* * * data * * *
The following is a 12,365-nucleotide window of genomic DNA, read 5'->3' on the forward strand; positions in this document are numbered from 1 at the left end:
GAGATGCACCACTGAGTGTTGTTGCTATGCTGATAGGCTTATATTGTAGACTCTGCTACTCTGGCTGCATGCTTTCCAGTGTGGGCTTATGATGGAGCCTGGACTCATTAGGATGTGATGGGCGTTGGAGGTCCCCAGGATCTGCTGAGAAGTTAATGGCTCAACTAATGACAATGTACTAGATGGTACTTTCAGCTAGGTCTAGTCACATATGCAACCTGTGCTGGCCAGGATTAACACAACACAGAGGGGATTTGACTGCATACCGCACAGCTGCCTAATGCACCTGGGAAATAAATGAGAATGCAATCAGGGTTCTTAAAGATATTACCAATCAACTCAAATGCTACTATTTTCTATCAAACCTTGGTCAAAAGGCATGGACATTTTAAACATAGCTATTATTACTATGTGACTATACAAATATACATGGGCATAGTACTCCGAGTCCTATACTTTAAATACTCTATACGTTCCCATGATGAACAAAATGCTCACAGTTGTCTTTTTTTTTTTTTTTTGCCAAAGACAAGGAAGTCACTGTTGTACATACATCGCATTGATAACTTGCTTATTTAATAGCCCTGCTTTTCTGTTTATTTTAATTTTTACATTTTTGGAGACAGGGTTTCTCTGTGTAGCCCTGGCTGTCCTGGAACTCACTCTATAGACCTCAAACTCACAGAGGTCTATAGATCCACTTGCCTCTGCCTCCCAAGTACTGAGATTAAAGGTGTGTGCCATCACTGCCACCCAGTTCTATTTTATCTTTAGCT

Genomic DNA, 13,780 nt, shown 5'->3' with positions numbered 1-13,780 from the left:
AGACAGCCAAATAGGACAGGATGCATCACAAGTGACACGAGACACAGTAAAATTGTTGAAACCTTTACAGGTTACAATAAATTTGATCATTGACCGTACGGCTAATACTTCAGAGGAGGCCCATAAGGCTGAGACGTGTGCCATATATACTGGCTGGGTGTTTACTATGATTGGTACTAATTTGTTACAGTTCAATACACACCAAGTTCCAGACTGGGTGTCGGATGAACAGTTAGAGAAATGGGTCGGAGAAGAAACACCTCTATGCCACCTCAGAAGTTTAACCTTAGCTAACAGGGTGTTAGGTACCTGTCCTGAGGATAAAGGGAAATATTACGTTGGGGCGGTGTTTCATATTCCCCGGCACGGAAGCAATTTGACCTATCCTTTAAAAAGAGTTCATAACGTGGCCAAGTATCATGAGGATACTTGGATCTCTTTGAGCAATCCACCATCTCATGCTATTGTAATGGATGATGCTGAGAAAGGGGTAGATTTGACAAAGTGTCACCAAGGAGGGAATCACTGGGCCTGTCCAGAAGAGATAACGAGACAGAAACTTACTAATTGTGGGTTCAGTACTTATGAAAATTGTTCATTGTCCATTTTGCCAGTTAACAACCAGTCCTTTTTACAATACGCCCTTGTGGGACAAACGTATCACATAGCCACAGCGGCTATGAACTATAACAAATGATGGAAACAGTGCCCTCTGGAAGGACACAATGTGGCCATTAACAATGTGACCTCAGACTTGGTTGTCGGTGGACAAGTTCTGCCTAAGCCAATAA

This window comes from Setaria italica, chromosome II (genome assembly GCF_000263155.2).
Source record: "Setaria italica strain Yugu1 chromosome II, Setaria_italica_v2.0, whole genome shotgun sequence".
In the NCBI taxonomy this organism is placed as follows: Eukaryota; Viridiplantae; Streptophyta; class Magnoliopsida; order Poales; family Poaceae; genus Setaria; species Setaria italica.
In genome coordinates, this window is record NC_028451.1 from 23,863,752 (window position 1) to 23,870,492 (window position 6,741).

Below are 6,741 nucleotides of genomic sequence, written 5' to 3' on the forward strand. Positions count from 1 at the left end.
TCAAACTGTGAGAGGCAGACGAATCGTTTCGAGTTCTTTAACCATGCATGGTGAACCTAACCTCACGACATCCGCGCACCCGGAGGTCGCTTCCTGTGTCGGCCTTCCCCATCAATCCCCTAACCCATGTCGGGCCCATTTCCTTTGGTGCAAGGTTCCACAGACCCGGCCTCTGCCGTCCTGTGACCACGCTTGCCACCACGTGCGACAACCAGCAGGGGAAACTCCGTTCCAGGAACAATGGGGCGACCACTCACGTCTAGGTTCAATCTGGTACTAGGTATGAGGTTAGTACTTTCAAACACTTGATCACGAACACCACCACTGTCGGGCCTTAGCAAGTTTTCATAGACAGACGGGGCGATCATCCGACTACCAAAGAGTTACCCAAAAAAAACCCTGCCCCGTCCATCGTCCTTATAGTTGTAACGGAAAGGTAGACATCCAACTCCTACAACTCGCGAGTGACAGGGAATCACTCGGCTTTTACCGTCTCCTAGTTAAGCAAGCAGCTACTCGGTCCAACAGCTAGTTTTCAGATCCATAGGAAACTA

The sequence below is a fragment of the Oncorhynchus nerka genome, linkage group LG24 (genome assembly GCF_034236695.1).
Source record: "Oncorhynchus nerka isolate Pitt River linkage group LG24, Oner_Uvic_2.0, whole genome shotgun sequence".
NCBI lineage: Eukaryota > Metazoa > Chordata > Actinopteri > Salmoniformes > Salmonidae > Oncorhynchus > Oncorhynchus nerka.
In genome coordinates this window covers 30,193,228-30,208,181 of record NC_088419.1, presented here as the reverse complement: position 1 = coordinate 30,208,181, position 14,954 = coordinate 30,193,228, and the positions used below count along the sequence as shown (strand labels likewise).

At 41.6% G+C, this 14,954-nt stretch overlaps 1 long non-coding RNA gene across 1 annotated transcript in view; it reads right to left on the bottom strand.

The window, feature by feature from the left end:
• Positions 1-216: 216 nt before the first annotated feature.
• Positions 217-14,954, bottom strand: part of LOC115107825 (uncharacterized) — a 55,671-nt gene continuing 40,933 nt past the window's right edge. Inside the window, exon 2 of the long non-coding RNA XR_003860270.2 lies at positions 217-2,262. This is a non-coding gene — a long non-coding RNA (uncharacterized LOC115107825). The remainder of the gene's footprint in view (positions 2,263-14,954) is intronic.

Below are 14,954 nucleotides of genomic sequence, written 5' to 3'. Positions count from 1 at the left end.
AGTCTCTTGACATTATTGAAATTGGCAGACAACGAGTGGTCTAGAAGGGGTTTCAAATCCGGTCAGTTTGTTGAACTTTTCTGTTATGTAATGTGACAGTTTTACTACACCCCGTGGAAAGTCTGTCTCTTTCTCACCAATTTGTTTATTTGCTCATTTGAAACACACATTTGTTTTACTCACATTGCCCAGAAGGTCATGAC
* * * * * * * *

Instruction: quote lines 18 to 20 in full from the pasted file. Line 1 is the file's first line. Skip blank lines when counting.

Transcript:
• Positions 217-14,954, bottom strand: part of LOC115107825 (uncharacterized) — a 55,671-nt gene continuing 40,933 nt past the window's right edge. Inside the window, exon 2 of the long non-coding RNA XR_003860270.2 lies at positions 217-2,262. This is a non-coding gene — a long non-coding RNA (uncharacterized LOC115107825). The remainder of the gene's footprint in view (positions 2,263-14,954) is intronic.

Below are 14,954 nucleotides of genomic sequence, written 5' to 3'. Positions count from 1 at the left end.
AGTCTCTTGACATTATTGAAATTGGCAGACAACGAGTGGTCTAGAAGGGGTTTCAAATCCGGTCAGTTTGTTGAACTTTTCTGTTATGTAATGTGACAGTTTTACTACACCCCGTGGAAAGTCTGTCTCTTTCTCACCAATTTGTTTATTTGCTCATTTGAAACACACATTTGTTTTACTCACATTGCCCAGAAGGTCATGAC